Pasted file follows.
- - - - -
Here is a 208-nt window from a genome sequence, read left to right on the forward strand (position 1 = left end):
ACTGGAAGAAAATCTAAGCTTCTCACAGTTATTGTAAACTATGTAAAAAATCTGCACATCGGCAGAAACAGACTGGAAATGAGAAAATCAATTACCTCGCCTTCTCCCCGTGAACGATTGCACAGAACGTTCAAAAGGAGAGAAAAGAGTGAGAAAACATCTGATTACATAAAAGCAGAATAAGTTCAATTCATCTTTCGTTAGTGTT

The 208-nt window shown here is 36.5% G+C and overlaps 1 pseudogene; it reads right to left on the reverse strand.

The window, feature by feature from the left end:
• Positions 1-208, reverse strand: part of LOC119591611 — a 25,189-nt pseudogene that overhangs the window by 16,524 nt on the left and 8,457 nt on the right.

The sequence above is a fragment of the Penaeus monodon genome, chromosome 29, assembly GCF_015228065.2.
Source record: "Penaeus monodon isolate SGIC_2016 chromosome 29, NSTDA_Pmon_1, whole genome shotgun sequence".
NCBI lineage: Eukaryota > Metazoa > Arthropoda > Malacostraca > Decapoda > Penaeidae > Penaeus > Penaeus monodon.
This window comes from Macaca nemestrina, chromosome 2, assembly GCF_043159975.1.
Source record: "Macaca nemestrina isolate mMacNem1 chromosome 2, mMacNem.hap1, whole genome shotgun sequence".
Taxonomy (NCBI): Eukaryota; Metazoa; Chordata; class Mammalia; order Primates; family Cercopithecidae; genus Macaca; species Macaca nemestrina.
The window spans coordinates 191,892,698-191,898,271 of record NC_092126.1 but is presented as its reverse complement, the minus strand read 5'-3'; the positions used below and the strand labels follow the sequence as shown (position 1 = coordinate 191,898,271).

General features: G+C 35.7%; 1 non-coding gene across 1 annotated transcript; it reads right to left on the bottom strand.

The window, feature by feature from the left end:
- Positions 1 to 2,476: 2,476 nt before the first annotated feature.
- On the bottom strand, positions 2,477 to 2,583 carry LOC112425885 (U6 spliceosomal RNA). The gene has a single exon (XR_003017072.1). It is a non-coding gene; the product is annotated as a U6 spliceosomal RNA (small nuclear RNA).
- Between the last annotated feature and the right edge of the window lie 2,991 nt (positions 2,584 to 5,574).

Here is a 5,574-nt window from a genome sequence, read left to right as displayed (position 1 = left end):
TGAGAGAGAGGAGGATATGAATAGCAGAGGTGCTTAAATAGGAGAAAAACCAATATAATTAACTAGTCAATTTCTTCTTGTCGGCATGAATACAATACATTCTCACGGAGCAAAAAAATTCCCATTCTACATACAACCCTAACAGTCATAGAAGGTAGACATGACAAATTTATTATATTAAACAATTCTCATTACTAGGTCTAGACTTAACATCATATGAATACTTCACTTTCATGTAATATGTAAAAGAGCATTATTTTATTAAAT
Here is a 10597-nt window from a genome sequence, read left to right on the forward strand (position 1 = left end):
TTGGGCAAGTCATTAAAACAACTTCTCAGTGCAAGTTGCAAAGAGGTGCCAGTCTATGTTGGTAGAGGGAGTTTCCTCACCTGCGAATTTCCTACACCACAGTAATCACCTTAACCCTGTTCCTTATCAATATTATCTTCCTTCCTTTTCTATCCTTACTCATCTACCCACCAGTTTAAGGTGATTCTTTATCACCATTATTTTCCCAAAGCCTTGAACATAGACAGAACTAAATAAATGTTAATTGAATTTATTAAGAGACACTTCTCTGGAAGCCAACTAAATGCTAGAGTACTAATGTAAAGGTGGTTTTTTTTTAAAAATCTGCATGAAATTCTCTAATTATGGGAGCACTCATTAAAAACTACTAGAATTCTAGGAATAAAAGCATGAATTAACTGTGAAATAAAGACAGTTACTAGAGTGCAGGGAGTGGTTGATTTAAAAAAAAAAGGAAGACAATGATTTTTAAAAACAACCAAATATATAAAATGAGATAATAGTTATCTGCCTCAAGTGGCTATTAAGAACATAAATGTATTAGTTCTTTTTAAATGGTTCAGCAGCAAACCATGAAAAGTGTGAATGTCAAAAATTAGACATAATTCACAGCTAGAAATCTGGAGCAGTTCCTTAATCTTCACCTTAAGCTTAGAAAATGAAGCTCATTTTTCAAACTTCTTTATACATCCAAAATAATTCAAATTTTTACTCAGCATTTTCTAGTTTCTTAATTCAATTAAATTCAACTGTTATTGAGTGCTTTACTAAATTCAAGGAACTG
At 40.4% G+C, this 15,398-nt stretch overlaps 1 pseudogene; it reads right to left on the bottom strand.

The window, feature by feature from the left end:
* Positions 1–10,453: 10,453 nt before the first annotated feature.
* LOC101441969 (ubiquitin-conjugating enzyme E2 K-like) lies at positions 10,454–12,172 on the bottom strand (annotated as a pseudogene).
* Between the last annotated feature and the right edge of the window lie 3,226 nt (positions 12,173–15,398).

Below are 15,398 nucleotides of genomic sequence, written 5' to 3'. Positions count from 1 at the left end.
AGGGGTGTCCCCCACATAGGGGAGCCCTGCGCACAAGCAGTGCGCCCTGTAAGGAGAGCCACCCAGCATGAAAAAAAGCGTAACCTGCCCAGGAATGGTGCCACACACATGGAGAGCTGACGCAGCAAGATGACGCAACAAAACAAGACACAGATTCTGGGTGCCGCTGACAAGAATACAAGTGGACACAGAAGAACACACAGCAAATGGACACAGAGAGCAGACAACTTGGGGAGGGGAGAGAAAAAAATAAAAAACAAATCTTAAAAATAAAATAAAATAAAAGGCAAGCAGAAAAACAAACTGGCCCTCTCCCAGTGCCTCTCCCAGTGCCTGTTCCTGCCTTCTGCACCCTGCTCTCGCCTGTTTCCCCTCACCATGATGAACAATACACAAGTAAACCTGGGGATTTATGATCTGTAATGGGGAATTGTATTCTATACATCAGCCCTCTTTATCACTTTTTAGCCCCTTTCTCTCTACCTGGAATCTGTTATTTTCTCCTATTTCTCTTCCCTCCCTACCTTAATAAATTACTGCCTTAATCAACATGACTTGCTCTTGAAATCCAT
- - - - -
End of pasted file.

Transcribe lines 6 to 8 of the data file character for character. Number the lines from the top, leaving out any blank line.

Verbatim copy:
The sequence above is a fragment of the Penaeus monodon genome, chromosome 29, assembly GCF_015228065.2.
Source record: "Penaeus monodon isolate SGIC_2016 chromosome 29, NSTDA_Pmon_1, whole genome shotgun sequence".
NCBI lineage: Eukaryota > Metazoa > Arthropoda > Malacostraca > Decapoda > Penaeidae > Penaeus > Penaeus monodon.